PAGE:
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Winchester Star Newspaper Archive: June 9, 2009 - Page 12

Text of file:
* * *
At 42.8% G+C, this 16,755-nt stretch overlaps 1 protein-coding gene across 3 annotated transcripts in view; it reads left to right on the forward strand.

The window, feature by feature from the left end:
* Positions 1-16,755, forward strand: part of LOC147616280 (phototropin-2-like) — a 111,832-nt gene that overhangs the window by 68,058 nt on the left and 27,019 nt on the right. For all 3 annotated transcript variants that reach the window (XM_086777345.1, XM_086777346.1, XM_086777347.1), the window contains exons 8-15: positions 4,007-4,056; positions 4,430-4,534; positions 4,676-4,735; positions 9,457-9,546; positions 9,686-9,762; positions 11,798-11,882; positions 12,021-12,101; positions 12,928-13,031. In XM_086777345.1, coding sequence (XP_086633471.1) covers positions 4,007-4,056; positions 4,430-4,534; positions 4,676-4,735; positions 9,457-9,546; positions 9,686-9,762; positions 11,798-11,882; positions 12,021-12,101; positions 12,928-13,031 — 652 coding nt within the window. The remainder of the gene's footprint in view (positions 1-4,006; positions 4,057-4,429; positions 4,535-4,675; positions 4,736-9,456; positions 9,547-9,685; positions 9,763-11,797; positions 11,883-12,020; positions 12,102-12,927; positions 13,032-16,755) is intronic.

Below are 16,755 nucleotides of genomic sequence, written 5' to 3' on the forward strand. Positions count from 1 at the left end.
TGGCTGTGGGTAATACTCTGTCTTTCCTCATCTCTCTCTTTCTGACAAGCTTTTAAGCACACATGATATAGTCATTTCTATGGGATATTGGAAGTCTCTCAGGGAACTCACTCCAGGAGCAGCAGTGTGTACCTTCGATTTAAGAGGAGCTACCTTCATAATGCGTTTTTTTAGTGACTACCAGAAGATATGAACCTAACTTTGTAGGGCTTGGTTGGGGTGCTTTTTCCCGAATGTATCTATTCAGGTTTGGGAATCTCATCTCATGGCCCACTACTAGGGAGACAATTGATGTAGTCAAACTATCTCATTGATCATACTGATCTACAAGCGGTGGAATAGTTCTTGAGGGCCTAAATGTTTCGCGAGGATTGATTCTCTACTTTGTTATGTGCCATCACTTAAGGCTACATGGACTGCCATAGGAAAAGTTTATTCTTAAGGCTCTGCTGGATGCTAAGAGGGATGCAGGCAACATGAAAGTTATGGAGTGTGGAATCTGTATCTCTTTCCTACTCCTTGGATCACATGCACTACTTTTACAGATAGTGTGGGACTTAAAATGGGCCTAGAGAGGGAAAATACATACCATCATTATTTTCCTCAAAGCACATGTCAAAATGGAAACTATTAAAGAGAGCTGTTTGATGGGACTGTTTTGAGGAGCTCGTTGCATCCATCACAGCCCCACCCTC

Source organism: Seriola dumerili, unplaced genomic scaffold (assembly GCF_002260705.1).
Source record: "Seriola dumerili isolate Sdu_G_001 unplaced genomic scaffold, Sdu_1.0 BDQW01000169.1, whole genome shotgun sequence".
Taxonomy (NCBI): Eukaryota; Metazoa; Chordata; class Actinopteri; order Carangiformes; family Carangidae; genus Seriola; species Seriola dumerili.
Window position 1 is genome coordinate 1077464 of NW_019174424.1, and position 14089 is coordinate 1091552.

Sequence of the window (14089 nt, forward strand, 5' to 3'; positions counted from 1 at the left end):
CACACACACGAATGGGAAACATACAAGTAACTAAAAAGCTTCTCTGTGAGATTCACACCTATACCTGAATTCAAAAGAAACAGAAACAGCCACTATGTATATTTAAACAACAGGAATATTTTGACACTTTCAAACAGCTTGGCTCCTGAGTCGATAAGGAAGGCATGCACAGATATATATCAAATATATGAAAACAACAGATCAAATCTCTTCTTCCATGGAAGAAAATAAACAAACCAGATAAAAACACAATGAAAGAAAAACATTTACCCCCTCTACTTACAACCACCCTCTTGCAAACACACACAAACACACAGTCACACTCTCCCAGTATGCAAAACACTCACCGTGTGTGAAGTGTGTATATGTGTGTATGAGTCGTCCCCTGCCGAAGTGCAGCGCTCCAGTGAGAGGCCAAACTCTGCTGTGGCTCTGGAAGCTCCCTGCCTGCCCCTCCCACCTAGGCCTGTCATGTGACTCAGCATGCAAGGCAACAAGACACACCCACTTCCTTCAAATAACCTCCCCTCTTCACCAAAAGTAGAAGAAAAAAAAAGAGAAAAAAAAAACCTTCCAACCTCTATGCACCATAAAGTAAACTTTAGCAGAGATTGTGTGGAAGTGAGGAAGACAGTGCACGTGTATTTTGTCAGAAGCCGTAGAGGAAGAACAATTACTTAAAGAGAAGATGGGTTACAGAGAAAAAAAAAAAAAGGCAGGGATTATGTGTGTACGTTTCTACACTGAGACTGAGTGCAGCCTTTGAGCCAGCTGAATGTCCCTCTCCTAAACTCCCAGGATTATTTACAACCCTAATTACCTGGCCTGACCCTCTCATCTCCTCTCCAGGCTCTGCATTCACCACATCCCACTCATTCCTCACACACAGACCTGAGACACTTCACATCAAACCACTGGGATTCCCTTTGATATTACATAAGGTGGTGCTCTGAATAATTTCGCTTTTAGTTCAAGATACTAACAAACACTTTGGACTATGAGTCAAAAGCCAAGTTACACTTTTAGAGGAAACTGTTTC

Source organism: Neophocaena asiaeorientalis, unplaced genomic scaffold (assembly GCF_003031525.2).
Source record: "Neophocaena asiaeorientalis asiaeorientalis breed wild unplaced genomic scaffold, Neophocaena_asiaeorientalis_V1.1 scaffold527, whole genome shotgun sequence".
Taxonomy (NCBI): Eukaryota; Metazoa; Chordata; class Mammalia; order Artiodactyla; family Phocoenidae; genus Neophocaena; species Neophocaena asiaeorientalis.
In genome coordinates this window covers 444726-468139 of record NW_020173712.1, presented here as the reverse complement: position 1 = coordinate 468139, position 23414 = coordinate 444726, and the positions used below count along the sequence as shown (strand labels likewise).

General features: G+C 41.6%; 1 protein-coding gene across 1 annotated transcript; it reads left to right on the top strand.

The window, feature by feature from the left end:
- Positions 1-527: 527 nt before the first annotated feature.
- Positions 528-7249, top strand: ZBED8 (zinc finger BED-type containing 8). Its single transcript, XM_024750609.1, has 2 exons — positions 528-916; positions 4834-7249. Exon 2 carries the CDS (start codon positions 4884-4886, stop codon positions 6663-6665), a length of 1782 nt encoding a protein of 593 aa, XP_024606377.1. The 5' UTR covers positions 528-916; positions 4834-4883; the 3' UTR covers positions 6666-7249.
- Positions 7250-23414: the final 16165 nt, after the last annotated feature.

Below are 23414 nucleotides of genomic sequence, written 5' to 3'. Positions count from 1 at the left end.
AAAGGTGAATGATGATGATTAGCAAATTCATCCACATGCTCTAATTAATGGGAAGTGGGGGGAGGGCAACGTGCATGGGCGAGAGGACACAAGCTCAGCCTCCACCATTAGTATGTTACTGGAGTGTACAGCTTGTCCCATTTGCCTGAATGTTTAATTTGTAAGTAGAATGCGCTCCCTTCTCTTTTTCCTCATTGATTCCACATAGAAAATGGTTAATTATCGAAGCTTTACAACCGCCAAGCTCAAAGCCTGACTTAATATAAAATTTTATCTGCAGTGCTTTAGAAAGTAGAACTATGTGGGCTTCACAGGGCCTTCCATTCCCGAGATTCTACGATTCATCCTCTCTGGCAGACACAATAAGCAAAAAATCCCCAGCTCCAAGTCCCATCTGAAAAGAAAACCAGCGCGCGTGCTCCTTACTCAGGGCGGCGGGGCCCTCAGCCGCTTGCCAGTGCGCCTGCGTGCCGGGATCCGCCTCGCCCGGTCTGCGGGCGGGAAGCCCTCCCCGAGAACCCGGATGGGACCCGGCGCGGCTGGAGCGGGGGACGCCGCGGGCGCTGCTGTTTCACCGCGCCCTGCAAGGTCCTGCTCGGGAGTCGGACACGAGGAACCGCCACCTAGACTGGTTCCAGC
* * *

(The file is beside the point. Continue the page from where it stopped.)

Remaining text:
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   Winchester Star (Newspaper) - June 9, 2009, Winchester, Virginia                                B6 NBMY. JUNE 9, 2009 BUSINESS THE WINCHESTER STAR FedEx to campaign against rival UPS By SAMANTHA BOMKAMP AP Transportation Writer NEW YORK - FedEx Corp. is set to launch a multimillion dollar marketing campaign on Tuesday against chief rival UPS Inc., arguing the world's largest shipping carrier is the driving force behind a bill that would make it easier for FedEx workers to unionize. The bill currently before Congress would switch FedEx to the jurisdiction of the National Labor Relations Act from the National Railway Labor Act. The Railway Labor Act allows workers to organize, if all workers vote on a union at the same time. That has been a roadblock to unions that could not afford nationwide organizing campaigns. If FedEx Express workers were to be reclassified under the National Labor Relations Act, they could organize one terminal at a time. FedEx's nearly 5,000 pilots are the company's only employees that currently have a union. The company has a total work force of 290,000. UPS has about 425,000 workers; more than half are union members. Most of UPS' unionized workers are members of the Teamsters, FedEx says that UPS will benefit from the legislation because it could potentially drive up costs for its closest competitor. FedEx also argues that more unions would mean a greater chance of work slowdowns or strikes. "It's nothing but a back door attempt to make us less reliable," FedEx's Director of Corporate Communications Maury Lane said in a recent interview with The Associated Press. "It's a legislative bailout for a profitable company." FedEx also warns that shipping rates for consumers will "skyrocket" if the change is made. UPS spokesman Norman Black said FedEx's "apparent attempt to raise the noise level here" "doesn't change the facts. "It would appear that FedEx is preparing to spend millions of dollars trying to convince Congress that a FedEx driver delivering a package is different somehow than a UPS driver delivering a package," Black said. "The packages aren't delivered by airplanes, and we don't believe FedEx can fool Congress about that" FedEx plans to launch a Web site on Tuesday called "brown-bailout.com," referring to UPS' nickname, "Big Brown." It will urge consumers to contact their legislators and speak out against the proposed change. The site is part of a multimedia effort, including videos and TV commercials, that will be launched over an unspecified period. FedEx threatened in March to delay a planned purchase of 30 new Boeing 777 cargo planes if Congress reclassifies the Memphis, Tenn.-based company. _ China requires its PCs to come with anti-porn software BEBET0 MATTHEWS/The Associated Press Members of Nigeria's Ogoni community and u\eir supporters rally May 27 in New York to raise awareness of the trial of Royal Dutch Shell. The company has settled a lawsuit that accused the oil giant of playing a role in the executions of activist Ken Saro-Wiwa and other civilians by Nigeria's former military regime. Shell settles human rights lawsuit for $15.5 million By CHRIS KAHN AP Energy Writer NEW YORK - Royal Dutch Shell agreed to a $15.5 million settlement Monday to end a lawsuit alleging that the oil giant was complicit in the executions of activist Ken Saro-Wiwa and other civilians by Nigeria's former military regime. Shell, which continues to operate in Nigeria, said it agreed t6 settle the lawsuit in hopes of aiding the "process of reconciliation." But Europe's largest oil company acknowledged no wrongdoing in the 1995 hanging deaths of six people, including poet Saro-Wiwa. "This gesture also acknowledges that, even though Shell had no part in the violence that took place, the plaintiffs and others have suffered," Malcolm Brinded, Shell's executive director of exploration and production, said in a statement The lawsuit in U.S. District Court in New York claimed Shell colluded with the country's former military government to silence environmental and human rights activists in the country's Ogoni region. The oil-rich district sits in the southern part of Nigeria and covers about 400 square miles. The primary complaint against Shell focused on activities by the company's subsidiary, Shell Petroleum Development Company of Nigeria Shell, which continues to operate in Nigeria, said it agreed to settle the lawsuit in hopes of aiding the "process of reconciliation." Limited. The lawsuit said in the 1990s, Shell officials helped furnish Nigerian police with weapons, participated in security sweeps of the area, and hired government troops that shot at villagers protesting the construction of a pipeline. The plaintiffs also say Shell helped the government capture and hang Saro-Wiwa, John Kpuinen, Saturday Doobee, Felix Nuate, Daniel Gbokoo and Dr. Barinem Kiobel on Nov. 10, 1995. Saro-Wiwa, leader of the Movement for the Survival of Ogoni People, led rallies against Shell. He blamed the company for myriad oil spills and gas fires in the Ogoni region. "I think he would be happy with this," Saro-Wiwa's 40-year-old son, Ken Saro-Wiwa Jr., said in a telephone interview from London. Though Shell denied any wrongdoing, "the fact that they would have to settle is a victory for us." Besides compensating the families, the money from Shell will pay for years of legal fees. And a large chunk of the settlement - roughly half-will cre- ate a trust that will invest in social programs in the country including educational endowments, agricultural development, support for small enterprise and adult literacy programs. Altogether, the settlement will have a negligible effect on Shell's shareholders, amounting to less than one-hundredth of a percent of Shell's annual revenue. It's comparable to the annual cost of renting one of the supertankers that Shell uses to deliver Nigerian oil to other countries. Shell has consistently maintained that it never advocated violence and that it lobbied Nigerian officials to grant Saro-Wiwa clemency. Critics say that Shell did so because of the bad publicity the case had generated. "Is it enough to bring back the lives of our clients? Obviously not," said Jenny Green, a lawyer for the Center for Constitutional Rights. But Green said it will send a message to Shell and other multinationals that operate in developing countries. Scheme targeted Catholics By CAROLYN THOMPSON Associated Press Writer BUFFALO, N.Y. - An 82-year-old western New York businessman who targeted Catholics and retirees for a multimillion dollar Ponzi scheme pleaded guilty Monday to charges that will leave him penniless and likely in prison for the rest of liis life. Richard''iccoli's hearing in U.S. District Court in Buffalo had to be . moved to a larger courtroom to accommodate 150 victims on hand to hear the plea, among them priests and nuns and other investors who considered Piccoli a friend. Investigators determined Piccoli took in more than $31 million between 2002 and early this year from a clientele gleaned largely through ads in Catholic newspapers and his membership in the Knights of Columbus, a Catholic fraternal organization. In a Ponzi scheme, early investors are paid bogus returns with money collected from later victims. "He took everything I saved, basically," said Carl Bell, 64, a retired plastics worker who drove 2 1/2 hours from Franklin; Pa., hoping to find out how much of the $58,000 he gave Piccoli over the last three years might be returned. More bank directors to resign By The Associated Press NEW YORK - Two more Bank of America Corp. directors are leaving, the company said Monday. The resignations of Jackie M. Ward, former chief executive of Computer General Inc., and Patricia E. Mitchell, CEO of The Paley Center for Media, are, the latest in a; string of changes at the embattled bank's board. In late April, CEO Kenneth Lewis was stripped of his chairman title after a shareholder vote'. Then, in late May, two directors resigned - Robert Tillman, former chairman and CEO of home improvement chain Lowe's Cos., and O. Temple Sloan Jr., who was a director at Bank of America for 13 years. Last week, Bank of America announced four new board appointments, all outsiders. The new directors were former Federal Reserve System governor Susan S. Bies; William P. Board-man, retired executive of Bank One Corp. and Visa International Inc.; D. Paul Jones, former chairman and CEO of Compass Banc-shares Inc.; and Donald E. Powell, former chairman of the Federal Deposit Insurance Corp. By GILLIAN WONG Associated Press Writer BEIJING - China is requiring personal computers sold in the country to carry software that blocks online pornography and other Web sites, potentially giving one of the world's most sophisticated censorship regimes even m6re control over the Internet. The software's developer said Monday the tool would give parents more oversight by preventing computers from accessing sites with pornographic pictures or language. Jinhui Computer System Engineering Co., which won a government contract to develop the "Green Dam-Youth Escort" filtering software, was compiling a database of sites to block. Although porn sites are initially targeted, the software could be used to block other Web sites, too, including those based on keywords rather than specific Web addresses. Parents can also add their own sites to the blocking list, Zhang Chenmin, general manager of Jinhui, told The Associated Press. "If a father doesn't want his son to be exposed to content related to basketball or drugs, he can block all Web sites related to those tilings," Zhang said. He said users could disable blocking of any site on the list or even uninstall the software completely, but they will not be able to see the full database. He said the software does not monitor or send data to third parties. China, which has the world's largest population of The Associated Press A man uses a computer at an Internet cafe in Fuyang in central China's Anhui province. Chinese officials.want all personal computers sold domestically to have software that blocks access to online pornography, which It has banned. Internet users at more than 250 million, also has one of the world's tightest controls over the Internet. Through such mechanisms as network-level filters installed at the nation's Internet service providers, the government routinely blocks political sites, especially ones it considers socially destabilizing such as sites that challenge the rul-* ing Communist Party, promote democratic reform or advocate independence for Tibet. The government also bans Internet pornography and this year launched a nationwide crackdown that led to the shuttering of more than 1,900 Web sites. Web sites including Google and Baidu, China's most popular search engine, also have been criticized for linking to suspect sites. Worker files $80 million sexual harassment suit By JENNIFER PELTZ Associated Press Writer NEW YORK - A marketing executive for the renowned toy maker Steiff filed an $80 million lawsuit Monday accusing the company's CEO of raping her in a car during a yearslong campaign of unwelcome advances. Jane Collins' lawsuit says the company, known for its teddy bears and other stuffed animals, did nothing to stop Martin Frechen's "extreme and outrageous conduct," despite her repeated complaints. Through lawyers, Frechen and the company denied her allegations. The lawsuit was filed in state Supreme Court in Manhattan, where the lawsuit said Frechen sexually harassed Collins during trade shows this winter and in 2007. The rape, according to the lawsuit, happened in 2004 near the German company's North Americanheadquar-ters in Raynham, Mass, A week after fondling her at a corporate event, Frechen - who was moving back to Germany-asked Collins to accompany him to a storage unit where he planned to keep his wife's car, He then closed the storage locker's door and sexually assaulted her in the front passenger seat, the lawsuit said. Collins, a 32-year-old single mother, never contacted police out of fear for her job, Christopher Brennan. She remains assistant marketing manager at Steiff's North American arm, where she started working in 2000, Its global parent, Margarete Steiff GmbH, is based in Giengen an der Brenz, Germany. Frechen says Collins' allegations are meritless. EVEN IF YOU LOSE YOUR JOB YOU STILL HAVE CHOICES. During difficult times, it's easy to feel like things are out of your control. So it's essential to consider every financial decision carefully, especially when it comes to your retirement savings. Edward Jones can help. We'll start by getting to know your goals. Then we'll sort through your current situation and work with you face-to-face to develop a strategy that can help you keep your retirement on track.       .,, To make sense of your retirement savings' 'alternatives;; call your Edward Jones Financial advisor today. Jay J. Smith 1825 Valley. Avenue Winchester. VA 22601 (540)722-0218 (540)722-2938 Betty B. Schutte-Box, CFP* 15 W. Main Street Berryvjlle.VA 22611 ; (540)955-9015  SeaoE. Dudley 603 E.Jubal Early Drive Winchester, V A 22601 (540)662-2335    Steve A, Schetrom II 1825 Valley Avenue Winchester, VA 22601 (540)722-2938 Mike Ccsnik 3035 Valley Avenue, Sle 10: (Creehide Station) Winchester, VA 22601 (540)678-8729 Janet E, Davidson, AAMS 101-2 Hyde Court Stephens City.VA 22655 (540) 869-1843 Steve Markland, AAMS 13 W.Piccadilly Street Winchester, VA 22601 (540)722-0767 Ivan W.Snnpp 693 E.Jubal Early Drive Winchester, VA 22601 (540)662-2335 www.edwardjones.com Member SIPC Edwardjones MAKING SENSE OF INVESTING